The was in fine form over the weekend as it took on Herricks at the playing fields, but competition hardly figured into the equation. Instead, the focus was all about community, as the teams played to raise money for the American Cancer Society
Still, at the top of the sixth and final inning, Herricks was already leading Port Washington 6-0, and a runner on third with just one out was poised to make it 7. Herricks had built its lead with aggressive base running, and it was not letting up in the final frame.
When its batter connected with a high fly ball to right, it appeared easily deep enough to score the run. But Port right fielder Genevieve Bellon proved otherwise. Catching the ball, she was already in her throwing motion, and delivered a strike to catcher Jackie Avila, who dropped her glove onto the sliding cleats of Herrick’s Kerry Brew to complete the double-play and end the inning.
After the game, Bellon said, “It’s always nice to make a nice play for the team. They’ve always been there for me, so something like that is good to get the morale up.”
The sparkling double-play was certainly the on-field highlight for Port on Saturday afternoon, but the bigger highlight was the event itself: a two-game softball exhibition called Strike Out Cancer organized by Port to benefit the American Cancer Society. Port coach Eric Sutz worked to put it together.
“I’m proud to be part of this great group of girls, and we wanted to do something meaningful,” he said.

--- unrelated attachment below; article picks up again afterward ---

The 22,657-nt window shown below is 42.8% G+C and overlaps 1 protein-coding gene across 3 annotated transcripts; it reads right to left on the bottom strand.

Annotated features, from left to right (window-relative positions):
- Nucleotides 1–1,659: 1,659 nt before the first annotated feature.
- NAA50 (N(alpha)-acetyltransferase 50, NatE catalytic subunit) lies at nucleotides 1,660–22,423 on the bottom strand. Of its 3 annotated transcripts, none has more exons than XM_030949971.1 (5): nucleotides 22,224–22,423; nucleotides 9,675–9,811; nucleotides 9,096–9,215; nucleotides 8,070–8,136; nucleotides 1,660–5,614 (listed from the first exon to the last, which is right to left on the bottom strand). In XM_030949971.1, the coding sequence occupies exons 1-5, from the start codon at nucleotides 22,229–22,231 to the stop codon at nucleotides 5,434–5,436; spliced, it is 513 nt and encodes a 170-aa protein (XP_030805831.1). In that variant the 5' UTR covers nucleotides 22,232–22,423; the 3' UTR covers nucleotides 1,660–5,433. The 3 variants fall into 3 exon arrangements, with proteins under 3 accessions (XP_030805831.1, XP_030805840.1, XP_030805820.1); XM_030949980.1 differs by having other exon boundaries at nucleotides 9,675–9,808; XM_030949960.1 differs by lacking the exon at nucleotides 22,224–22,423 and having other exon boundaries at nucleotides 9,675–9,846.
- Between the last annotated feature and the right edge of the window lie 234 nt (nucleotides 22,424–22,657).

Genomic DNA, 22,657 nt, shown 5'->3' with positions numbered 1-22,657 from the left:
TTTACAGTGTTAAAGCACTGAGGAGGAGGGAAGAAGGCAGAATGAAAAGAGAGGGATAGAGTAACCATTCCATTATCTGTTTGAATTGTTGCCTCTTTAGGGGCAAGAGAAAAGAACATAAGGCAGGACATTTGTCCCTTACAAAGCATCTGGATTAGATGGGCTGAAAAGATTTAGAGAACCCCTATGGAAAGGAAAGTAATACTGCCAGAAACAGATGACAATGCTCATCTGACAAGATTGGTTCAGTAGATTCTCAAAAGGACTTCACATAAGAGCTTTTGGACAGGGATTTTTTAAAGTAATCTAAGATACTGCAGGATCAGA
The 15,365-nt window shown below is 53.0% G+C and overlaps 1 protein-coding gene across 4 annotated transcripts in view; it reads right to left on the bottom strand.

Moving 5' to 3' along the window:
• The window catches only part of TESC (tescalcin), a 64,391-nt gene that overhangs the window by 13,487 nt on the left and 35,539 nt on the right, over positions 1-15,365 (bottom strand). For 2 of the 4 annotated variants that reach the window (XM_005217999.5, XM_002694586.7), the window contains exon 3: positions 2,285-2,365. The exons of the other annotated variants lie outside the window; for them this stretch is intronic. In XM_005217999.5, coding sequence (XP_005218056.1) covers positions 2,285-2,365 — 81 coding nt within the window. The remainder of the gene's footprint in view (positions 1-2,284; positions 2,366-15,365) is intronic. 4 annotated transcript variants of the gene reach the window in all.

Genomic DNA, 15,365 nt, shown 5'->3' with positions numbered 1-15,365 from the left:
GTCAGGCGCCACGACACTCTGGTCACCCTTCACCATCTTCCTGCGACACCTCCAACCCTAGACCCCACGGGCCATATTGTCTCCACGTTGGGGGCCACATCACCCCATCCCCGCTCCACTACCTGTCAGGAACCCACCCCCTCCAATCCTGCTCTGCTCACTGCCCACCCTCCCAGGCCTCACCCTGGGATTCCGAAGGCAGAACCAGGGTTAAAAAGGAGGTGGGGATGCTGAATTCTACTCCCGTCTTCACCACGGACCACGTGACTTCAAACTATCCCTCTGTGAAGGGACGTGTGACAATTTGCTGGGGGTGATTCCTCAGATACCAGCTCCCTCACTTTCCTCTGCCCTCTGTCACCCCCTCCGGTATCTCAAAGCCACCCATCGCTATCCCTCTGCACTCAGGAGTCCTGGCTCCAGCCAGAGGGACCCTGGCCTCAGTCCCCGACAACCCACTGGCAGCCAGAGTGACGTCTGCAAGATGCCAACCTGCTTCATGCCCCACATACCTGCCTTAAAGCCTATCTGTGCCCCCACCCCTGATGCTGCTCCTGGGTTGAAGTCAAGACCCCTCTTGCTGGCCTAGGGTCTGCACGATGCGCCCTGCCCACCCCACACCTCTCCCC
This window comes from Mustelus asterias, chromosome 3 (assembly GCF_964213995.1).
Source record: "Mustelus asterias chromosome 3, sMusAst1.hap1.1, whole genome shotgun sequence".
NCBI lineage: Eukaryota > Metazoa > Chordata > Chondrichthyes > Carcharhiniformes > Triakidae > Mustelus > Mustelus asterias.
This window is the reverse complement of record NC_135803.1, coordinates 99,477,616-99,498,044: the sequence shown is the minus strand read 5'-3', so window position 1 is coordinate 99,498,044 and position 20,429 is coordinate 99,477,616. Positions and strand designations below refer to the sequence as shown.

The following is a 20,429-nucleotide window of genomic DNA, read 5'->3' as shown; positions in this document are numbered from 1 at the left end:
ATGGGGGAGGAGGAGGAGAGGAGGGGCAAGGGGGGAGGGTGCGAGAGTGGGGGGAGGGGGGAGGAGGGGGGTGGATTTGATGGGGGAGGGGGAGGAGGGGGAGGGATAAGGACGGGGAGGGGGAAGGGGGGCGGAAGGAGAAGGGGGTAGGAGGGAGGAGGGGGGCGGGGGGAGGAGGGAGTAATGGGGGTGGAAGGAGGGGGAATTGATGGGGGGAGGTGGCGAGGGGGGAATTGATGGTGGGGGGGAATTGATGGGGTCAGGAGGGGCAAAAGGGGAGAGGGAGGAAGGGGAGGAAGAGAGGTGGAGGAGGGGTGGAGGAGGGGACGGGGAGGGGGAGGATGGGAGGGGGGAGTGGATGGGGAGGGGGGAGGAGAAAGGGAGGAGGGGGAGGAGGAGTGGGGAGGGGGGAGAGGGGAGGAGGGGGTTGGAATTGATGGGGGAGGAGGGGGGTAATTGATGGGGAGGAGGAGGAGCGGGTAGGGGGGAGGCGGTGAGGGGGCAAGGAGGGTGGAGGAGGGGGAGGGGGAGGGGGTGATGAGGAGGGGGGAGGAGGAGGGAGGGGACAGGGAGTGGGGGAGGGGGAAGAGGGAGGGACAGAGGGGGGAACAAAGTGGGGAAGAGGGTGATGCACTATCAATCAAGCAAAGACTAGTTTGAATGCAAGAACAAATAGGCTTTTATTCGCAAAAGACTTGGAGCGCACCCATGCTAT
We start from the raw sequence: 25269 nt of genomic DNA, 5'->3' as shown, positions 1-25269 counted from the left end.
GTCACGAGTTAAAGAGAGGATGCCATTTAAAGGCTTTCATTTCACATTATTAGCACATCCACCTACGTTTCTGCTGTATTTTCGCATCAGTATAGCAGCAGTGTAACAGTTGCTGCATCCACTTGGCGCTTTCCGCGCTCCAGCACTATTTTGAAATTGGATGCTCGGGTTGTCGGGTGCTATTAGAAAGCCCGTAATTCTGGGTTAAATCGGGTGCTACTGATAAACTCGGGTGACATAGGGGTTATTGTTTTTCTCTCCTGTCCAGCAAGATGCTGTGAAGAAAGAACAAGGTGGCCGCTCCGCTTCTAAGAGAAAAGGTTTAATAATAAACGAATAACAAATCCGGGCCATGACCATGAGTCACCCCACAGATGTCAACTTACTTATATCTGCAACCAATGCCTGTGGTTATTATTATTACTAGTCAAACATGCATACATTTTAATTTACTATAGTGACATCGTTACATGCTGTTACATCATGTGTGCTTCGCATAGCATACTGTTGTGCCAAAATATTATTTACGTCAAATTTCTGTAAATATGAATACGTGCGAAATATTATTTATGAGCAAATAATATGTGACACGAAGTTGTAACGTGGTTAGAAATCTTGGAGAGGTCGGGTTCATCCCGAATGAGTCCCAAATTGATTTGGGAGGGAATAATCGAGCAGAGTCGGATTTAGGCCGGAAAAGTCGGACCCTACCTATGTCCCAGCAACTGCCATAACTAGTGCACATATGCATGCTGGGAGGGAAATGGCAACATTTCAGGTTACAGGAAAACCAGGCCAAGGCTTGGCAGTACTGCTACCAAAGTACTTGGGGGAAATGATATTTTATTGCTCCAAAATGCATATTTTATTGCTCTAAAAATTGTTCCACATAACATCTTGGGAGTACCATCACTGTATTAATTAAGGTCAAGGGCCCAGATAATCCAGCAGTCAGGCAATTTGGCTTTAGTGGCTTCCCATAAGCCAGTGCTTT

To that end, he included his junior varsity players on the roster, made sure everybody got a chance to bat, and also worked with the (PYA) to organize a 12-and-under game. The event raised about $1,200, Sutz said.
Those younger girls played in the second game of the exhibition, and Port defeated Herricks by the score of approximately 9-4. The delightful part of that game was how the girls truly treated it as an exhibition – playing with intensity, but having fun and not worrying about details like the number of runs scored. After the game, one Port player shrugged when asked which team had won. The thought apparently hadn’t even occurred to her. In one inning – nobody was really keeping track of which inning was which – Rebecca Katz drilled a line-drive RBI double to center right, stole third, and then scored on a base hit.
Mary Cavallaro, whose daughter plays for Port, added, “Thanks to the girls varsity softball team for organizing this event, and thanks to the PYA for bringing in the 12-and-under teams. What a great event.”
Cavallaro turned her attention to the girls on the field. The game was over, and the players from both teams were running the bases and having a great time. “They’re a nice group of kids,” she said. “Some of them have been together for three or four years, and they just like getting out on the field.”